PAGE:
I’m more than a little shocked to be chosen for this undertaking. I’m an MA student, in my first year and I’ve been living in Gdynia for four years now.
The University of Gdańsk’s motto is the Latin “In Mari via Tua”, where did you get your passion for this ‘maritime’ course of studies?
It’s quite a complicated story. I come from Świdnik near Lublin, where people fly more than swim. All my life I’d been set on medicine and that was my initial plan. The idea of oceanography was born in secondary school where I heard about the subject. I came to Gdańsk to check what it was really like and discovered that it really was for me. I started my studies but the first year was a crisis year – I didn’t learn much new and was thinking about changing courses. Luckily, I met a few great people who showed me an interesting way to go and now I know that oceanography was a good choice.
Which people have had the greatest influence on your fate as a student?
There have been many such mentors, starting from the academic circle where I met Bartek Jeżak, who is currently a doctoral student at the Department of Marine Plankton Research, and he pointed out the adjuncts at the university who specialise in gelatinous zooplankton like jellyfish. One of these was Dr Anna Panasiuk-Chodnicka, who is carrying out research in the Antarctic at the moment. When I got into the Department of Marine Plankton Research, lots of friendly people appeared who helped me at various stages of my research.
What did you concentrate on during your BA course?
For the BA, I studied the crustaceans which live on various gelatinous organisms in the Red Sea. That was also an interesting story. I managed to go to Israel for a conference and I took samples which I studied back here at the university. That’s where the idea for the BA came from, quite an interesting work, since it’s not very often that people study these gelatinous creatures.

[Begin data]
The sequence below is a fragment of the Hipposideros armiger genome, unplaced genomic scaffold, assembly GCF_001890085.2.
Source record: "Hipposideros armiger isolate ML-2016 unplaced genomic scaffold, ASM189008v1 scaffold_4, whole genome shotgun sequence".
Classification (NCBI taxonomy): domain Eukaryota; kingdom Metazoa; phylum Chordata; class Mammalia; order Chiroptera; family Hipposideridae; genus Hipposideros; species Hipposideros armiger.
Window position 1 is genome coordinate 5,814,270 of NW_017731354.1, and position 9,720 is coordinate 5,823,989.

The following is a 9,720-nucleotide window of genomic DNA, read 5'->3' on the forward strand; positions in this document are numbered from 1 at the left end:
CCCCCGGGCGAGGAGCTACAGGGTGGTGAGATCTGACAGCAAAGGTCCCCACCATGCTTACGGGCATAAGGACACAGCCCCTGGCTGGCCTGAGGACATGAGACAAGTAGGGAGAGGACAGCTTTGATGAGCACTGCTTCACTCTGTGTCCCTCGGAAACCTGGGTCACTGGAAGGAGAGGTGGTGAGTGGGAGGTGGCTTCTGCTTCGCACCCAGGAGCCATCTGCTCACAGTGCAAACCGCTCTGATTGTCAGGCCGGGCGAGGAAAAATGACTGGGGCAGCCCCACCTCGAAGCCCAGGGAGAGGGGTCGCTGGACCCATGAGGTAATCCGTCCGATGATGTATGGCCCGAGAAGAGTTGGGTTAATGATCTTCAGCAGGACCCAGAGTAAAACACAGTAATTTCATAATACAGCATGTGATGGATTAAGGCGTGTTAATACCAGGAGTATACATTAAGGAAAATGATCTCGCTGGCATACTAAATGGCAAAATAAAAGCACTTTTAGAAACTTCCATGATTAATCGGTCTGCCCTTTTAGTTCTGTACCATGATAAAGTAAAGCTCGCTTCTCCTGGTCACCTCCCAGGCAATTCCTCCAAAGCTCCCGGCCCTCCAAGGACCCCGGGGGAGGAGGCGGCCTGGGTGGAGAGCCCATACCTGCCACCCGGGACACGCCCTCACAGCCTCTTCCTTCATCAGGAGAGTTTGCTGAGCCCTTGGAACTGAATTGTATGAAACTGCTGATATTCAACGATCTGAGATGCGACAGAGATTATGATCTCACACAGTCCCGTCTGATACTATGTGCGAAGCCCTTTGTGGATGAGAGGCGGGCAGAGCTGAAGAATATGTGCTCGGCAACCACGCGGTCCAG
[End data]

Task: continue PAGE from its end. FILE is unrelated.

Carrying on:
Apart from the gelatinous zooplankton, you’re also engaged in a range of other projects.
Above all, they are projects not strictly academic but more promotional in character – I was one of several coordinators and organisers of the ‘Four Seasons of the Baltic’ project. It was about educating Tri-City youth about the Baltic’s seasonal changes. We took a group of 120 secondary school kids and met them during each of the seasons. We gave them basic exercises in maritime research from different areas – biology, physics, chemistry or geology. We also held thematic lectures. The “Silting’ project was more academic. We undertook the task of conducting an evaluation of the silt material which had accumulated at the cliff in Orłowo where the sand had been taken away by the sea. The final project ‒ ‘The Diving Course’ is the least academic. A bunch of us from the academic circle decided that a good oceanographer has to be able to dive and we got a diving school to run a course for us.
Do you plan to stay at the university after the MA?
I think I took the decision earlier that I’d stay, since it’s hard to be a maritime biologist and spend your time on something practical and directly linked to economy, especially that I study plankton which is of great significance for maritime biologists but has little to do with economy. Now Dr Agata Weydmann and I have put in an application for a ‘Diamentowy Grant’ and if it is accepted, then I automatically go into the third level of studies and if not, then I have to apply individually for the same level. We’ll see later – I definitely want to keep on studying jellyfish and other gelatinous organisms.
You’ve already mentioned a little that diving is your hobby.
I started diving at lower-secondary school and now I want to infect other students with the passion. I think that diving is the biggest hobby in my life but it’s a still a bit of a time-consuming pastime. You can dive in the Baltic but if you’re looking for greatest experiences, you have to have time and money, which is tricky if you’re a student. Things can be arranged, though. The key is having friends who can understand that it’s hard for me to go with them when I’m writing something, but they’re understanding and sometimes we meet at very unconventional hours of the day. I am allowed to dive to 30 metres, so that’s the limit I’ve reached so far but I hope to get further qualifications. I usually dive in lakes, so at 30 metres you see nothing or only with a torch. Polish lakes are very underrated. The shore-line is wonderful but not everyone knows that there is some quite interesting biodiversity under the surface. At sea, the 30 metres allows me to see coral reefs, various organisms and not only tiny fish. I think diving is really worth it and I recommend it to everyone.
Interview: Krzysztof Klinkosz
Photography: Piotr Pędziszewski